“If you’ve got no knowledge of growing, no soil and no knowledge of Bristol or its food and drink industry, this is what you can do”, says Steve Glover, the man behind social enterprise and CIC The Severn Project, which began life back in 2010. With a half acre site tucked away behind Temple Meads and a further six acres in Whitchurch,The Severn Project is an urban growing scheme that produces a range of salad leaves and herbs that are sold to both businesses and consumers…but it’s much more than that. Steve, whose background is in addiction counselling, also set up the scheme in order to provide training and employment to those who are recovering from addictions, those who have committed criminal offences and those who suffer with poor mental health, helping them to get back into work.
The Severn Project, explains Steve, was begun with just £2,500 and a disused plot of land adjacent to Temple Meads Station: a plot of land where the soil was so poor that they had to bring around 800 tons of their own in order just to get the project off the ground. A combination of spent mushroom compost, soil seized from illegal cannabis factories by Avon & Somerset Police and soil from other sources helped them to get their Temple Meads site up and running: a site which now features six polytunnels, an office and two packing sheds with refrigeration. In Whitchurch, the site is expanding all the time, with plans for a café, teaching rooms and a farm shop all becoming closer to being realised.
It was amazing to see just how much is achieved at a site as small as Temple Meads. I was taken on a tour of the polytunnels, growing a range of leaves that include mustards, mizuna and rocket, which take just 4.5 weeks from seed to harvest in the winter, and 2 weeks in the summer. There’s a small amount of space on which Steve and his team grow leaves outside of the polytunnels too, and this tiny site is the hub of all of The Severn Project’s work, with all of the produce from here, Whitchurch and their satellite growers coming through the Temple Meads site before being distributed and delivered.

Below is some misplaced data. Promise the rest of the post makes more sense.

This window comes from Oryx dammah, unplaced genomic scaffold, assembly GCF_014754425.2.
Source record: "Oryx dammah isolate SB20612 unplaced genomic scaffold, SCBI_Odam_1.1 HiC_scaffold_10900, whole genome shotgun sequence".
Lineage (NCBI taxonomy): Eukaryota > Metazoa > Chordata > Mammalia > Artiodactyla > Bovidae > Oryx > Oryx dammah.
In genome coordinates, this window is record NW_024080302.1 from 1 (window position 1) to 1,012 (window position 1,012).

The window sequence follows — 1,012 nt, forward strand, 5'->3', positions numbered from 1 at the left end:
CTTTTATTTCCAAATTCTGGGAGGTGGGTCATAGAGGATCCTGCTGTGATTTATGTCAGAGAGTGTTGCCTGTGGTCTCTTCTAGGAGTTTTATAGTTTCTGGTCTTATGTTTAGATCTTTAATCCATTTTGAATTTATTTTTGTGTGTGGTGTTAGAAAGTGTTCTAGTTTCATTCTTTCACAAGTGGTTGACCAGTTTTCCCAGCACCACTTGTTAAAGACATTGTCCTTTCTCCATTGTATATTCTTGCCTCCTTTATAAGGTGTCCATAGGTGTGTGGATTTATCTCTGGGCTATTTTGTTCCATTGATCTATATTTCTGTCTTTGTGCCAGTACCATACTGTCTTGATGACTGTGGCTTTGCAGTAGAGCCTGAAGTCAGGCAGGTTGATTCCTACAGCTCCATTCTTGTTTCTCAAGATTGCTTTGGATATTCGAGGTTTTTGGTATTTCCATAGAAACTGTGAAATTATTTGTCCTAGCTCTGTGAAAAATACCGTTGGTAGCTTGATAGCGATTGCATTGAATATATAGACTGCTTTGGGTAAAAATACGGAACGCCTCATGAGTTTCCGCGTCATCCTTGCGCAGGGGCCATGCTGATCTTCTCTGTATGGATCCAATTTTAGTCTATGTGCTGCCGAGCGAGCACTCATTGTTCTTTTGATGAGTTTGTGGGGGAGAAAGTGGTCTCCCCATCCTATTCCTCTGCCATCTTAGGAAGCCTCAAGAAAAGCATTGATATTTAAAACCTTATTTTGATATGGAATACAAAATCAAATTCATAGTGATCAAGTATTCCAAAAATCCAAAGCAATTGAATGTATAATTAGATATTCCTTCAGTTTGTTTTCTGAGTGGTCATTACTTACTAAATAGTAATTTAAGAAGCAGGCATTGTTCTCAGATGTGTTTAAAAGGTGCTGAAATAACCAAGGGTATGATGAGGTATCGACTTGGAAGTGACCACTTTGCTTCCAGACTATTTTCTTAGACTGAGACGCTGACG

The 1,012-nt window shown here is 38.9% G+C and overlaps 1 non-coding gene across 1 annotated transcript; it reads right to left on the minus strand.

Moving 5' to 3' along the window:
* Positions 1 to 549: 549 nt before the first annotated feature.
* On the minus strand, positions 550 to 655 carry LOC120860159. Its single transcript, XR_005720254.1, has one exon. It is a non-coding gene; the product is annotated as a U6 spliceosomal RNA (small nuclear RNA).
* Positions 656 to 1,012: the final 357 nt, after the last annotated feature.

The refrigerated cabin, on the day of my visit, was filled with crates of loose leaves ready to be packed, as well as packed leaves waiting to be labelled and delivered to a number of Bristol’s well-known food and drink businesses, the names of which, along with their requirements, were crammed onto a large whiteboard on one wall of the room. Steve is in the process of sourcing equipment that will allow him to pack the produce on-site, but it is currently packed in Evesham: the team drive the leaves up in a chilled van, wait for the two hours or so that it takes to pack the produce, and drive it back down to Temple Meads to be prepared for delivery.
All of the work that is done by The Severn Project is achieved with a surprisingly small staff: Steve tells me that the maximum number of workers at any one time is around 14, but during winter, it’s just a skeleton staff – a lot of people don’t want outdoor work when the weather is so cold! The Severn Project has created 7 full-time jobs since it began, with more still to come as the Whitchurch site becomes more developed.
It’s clear from talking to Steve that The Severn Project is ever-growing: last winter, he says they were producing and selling around 100kg of leaves and herbs per week…a figure that has risen to 400kg this winter. Supplying to around 80 partners within the Bristol area – as well as selling to the public via fresh-range – there’s huge demand for his produce, and it’s easy to see why. Not only is it incredibly fresh, hyper-local and full of flavour, but the ethos of The Severn Project is fantastic, with much of the money they make continually being reinvested into the project to help the organisation to grow and to help to create more opportunities for vulnerable people looking for employment and the development of new skills.
Steve is keen that others get involved in the urban growing movement, but says that the biggest challenge is actually the fact that it is so fashionable. “We started with £2,500”, he says, “and we’re now turning over more than that each week. It attracts the wrong sort of attention, though: people ask me where I got my funding, assuming that all of our money is coming from above. When I tell them that I’ve done this with no funding, they’re no longer interested. We’re here to inspire people, though: we want to show what can be done without loads of money or knowhow.”